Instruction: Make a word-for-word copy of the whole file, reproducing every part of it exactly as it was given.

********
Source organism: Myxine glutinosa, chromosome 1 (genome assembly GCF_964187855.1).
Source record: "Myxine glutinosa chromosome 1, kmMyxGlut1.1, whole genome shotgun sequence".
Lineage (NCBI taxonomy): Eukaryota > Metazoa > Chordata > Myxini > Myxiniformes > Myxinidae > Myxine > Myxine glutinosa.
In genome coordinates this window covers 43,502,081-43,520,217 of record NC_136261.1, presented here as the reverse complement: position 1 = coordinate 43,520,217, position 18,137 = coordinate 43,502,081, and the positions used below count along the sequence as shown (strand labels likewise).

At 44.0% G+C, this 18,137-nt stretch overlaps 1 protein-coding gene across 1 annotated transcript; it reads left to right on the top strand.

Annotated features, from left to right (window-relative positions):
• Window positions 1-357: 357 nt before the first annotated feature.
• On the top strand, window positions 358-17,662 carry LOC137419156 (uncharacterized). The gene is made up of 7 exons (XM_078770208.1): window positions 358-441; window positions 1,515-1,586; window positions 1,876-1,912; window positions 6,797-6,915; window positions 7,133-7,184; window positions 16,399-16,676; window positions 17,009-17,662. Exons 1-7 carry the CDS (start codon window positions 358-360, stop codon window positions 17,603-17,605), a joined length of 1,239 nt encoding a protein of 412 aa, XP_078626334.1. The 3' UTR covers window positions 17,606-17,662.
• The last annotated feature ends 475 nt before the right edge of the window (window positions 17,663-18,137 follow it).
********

Source organism: Myxine glutinosa, chromosome 1 (genome assembly GCF_964187855.1).
Source record: "Myxine glutinosa chromosome 1, kmMyxGlut1.1, whole genome shotgun sequence".
Lineage (NCBI taxonomy): Eukaryota > Metazoa > Chordata > Myxini > Myxiniformes > Myxinidae > Myxine > Myxine glutinosa.
In genome coordinates this window covers 43,502,081-43,520,217 of record NC_136261.1, presented here as the reverse complement: position 1 = coordinate 43,520,217, position 18,137 = coordinate 43,502,081, and the positions used below count along the sequence as shown (strand labels likewise).

At 44.0% G+C, this 18,137-nt stretch overlaps 1 protein-coding gene across 1 annotated transcript; it reads left to right on the top strand.

Annotated features, from left to right (window-relative positions):
• Window positions 1-357: 357 nt before the first annotated feature.
• On the top strand, window positions 358-17,662 carry LOC137419156 (uncharacterized). The gene is made up of 7 exons (XM_078770208.1): window positions 358-441; window positions 1,515-1,586; window positions 1,876-1,912; window positions 6,797-6,915; window positions 7,133-7,184; window positions 16,399-16,676; window positions 17,009-17,662. Exons 1-7 carry the CDS (start codon window positions 358-360, stop codon window positions 17,603-17,605), a joined length of 1,239 nt encoding a protein of 412 aa, XP_078626334.1. The 3' UTR covers window positions 17,606-17,662.
• The last annotated feature ends 475 nt before the right edge of the window (window positions 17,663-18,137 follow it).